A group of students, faculty, staff and residents of Knox County played everything from Mozart to marauders’ music Saturday in Rosse Hall. The Knox County Symphony Orchestra (KCS), conducted by Professor of Music Benjamin Locke, performed its winter concert and showcased this year’s winners of the Young Musicians Competition.
Each year, two college students and two local high school students chosen by KCS judges win the opportunity to solo alongside the orchestra. This year’s winners from Kenyon are Leah Dunbar ’20 (first place) and Jim Finley ’21 (second place). Isaac Che, who is home schooled, won first place and Daniel Pastor, a student at Mount Vernon High School, won second place in the high school category.
Isaac Che, a pianist originally from Pennsylvania, began preparing his audition as soon as he arrived in Knox County. “I actually just moved here [last] February,” he said, “and I had just started with my new teacher, and she mentioned the competition to me. I spent about four months preparing.” Che performed the “Allegro” movement from Mozart’s “Piano Concerto No. 23 in A Major,” the oldest piece in the concert by over 100 years.
Pastor, also a pianist, chose a more recent work for this competition. “A few months before the competition, [Adjunct Instructor of Piano Janet Thompson-Edge] found this guy playing this really cool song with an orchestra, and she asked me if I could find the music for it,” he said. (Pastor is Thompson-Edge’s student.) “I ended up finding the composer’s email, and he sent me the original sheet music. It wasn’t published yet.” Pastor had found contemporary jazz composer Brent Edstrom’s “Finale for Piano and Orchestra.” Pastor is also a regular member of the Knox County Symphony, in which he plays the violin.
Dunbar, general percussionist for KCS as well as Kenyon’s Symphonic Wind Ensemble and Percussion Ensemble, had the opportunity to play her primary instrument: the marimba. Dunbar said she appreciates the musicality of the marimba, and said that the instrument bridged and intersected her interests in piano and percussion.
Finding an appropriate piece for this unique instrument was its own challenge. “The marimba’s not a super popular instrument,” Dunbar said. “But I found this piece and I just really enjoyed listening to it and I thought it would be fun to play.” She performed Movement III of “Sugaria,” French composer Eric Sammut’s showcase for the central-African instrument.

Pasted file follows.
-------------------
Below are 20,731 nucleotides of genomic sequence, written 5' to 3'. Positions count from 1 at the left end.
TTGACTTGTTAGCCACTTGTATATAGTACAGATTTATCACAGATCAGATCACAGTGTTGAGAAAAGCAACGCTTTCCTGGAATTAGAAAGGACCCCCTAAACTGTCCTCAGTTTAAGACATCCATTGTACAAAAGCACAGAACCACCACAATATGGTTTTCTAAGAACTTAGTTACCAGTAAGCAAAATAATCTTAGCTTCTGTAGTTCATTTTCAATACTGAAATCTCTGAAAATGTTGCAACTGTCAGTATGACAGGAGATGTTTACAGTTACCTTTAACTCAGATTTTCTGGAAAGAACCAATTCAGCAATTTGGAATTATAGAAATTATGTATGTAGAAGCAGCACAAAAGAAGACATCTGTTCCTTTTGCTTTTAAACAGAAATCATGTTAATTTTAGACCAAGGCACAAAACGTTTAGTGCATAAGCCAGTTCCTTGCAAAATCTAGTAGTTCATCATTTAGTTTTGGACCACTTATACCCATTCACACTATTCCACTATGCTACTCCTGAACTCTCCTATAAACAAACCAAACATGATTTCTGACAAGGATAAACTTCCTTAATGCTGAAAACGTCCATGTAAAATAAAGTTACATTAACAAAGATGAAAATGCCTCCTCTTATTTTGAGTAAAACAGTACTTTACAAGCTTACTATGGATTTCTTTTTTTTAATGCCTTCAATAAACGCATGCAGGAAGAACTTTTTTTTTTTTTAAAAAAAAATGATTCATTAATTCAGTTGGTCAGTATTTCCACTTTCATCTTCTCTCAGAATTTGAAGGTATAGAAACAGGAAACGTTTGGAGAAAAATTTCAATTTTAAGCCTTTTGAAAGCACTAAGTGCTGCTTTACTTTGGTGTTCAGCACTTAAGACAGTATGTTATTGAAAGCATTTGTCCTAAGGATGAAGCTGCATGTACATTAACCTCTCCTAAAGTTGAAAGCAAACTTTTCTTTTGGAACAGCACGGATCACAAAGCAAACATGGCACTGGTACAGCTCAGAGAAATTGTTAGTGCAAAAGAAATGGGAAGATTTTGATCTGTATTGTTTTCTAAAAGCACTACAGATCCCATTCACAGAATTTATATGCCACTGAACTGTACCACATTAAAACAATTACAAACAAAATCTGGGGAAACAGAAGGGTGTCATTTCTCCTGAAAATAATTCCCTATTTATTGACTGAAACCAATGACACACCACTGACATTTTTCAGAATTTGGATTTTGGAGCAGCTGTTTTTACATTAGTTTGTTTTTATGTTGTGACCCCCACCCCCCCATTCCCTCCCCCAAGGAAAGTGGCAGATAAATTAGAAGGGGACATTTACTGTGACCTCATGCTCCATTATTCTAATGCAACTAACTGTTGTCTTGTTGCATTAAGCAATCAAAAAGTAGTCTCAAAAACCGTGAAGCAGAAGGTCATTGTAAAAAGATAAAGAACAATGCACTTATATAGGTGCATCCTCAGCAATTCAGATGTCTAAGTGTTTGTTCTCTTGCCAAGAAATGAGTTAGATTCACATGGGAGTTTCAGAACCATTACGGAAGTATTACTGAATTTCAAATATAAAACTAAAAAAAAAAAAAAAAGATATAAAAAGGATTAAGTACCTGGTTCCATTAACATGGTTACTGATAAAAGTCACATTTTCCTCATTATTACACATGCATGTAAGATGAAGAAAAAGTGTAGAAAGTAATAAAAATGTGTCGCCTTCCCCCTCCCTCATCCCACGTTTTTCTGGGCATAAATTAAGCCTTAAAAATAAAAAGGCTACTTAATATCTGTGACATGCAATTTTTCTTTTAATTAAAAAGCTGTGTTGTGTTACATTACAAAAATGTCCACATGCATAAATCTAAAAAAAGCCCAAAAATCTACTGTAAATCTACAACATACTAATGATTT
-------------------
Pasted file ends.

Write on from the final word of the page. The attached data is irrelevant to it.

Knox County Symphony, while affiliated with and reliant on Kenyon, is an independent community organization. “Many students [and faculty] from Kenyon are involved,” said Affiliated Scholar in Music and President of KCS Magic McBride, “so a lot of people think of it as a Kenyon institution, but it’s really much broader than that. There are high school students and people from the Nazarene University, so it’s really a community orchestra.”
Two of KCS’s four annual concerts are held at Kenyon, and two others are held at Mount Vernon Nazarene University and Ariel Foundation Park. The group also rehearses on Kenyon’s campus for two hours a week.
The concert was composed of the four chosen solos, as well as two intermezzos, or transitional pieces, and one work each from The Pirates of Penzance and Pirates of the Caribbean.
“I like pirates,” Locke said with a shrug and a laugh. “I mean, this concert’s always a challenge, because there’s such a diversity of the winners’ [pieces]. The style is so piecemeal, it sort of needs a unifying element.” He has conducted the group since 1984.
Finley described his post-concert mood as a “big relief. I’ve been playing this piece for about eight months now, so I can finally just set it down and learn something new.”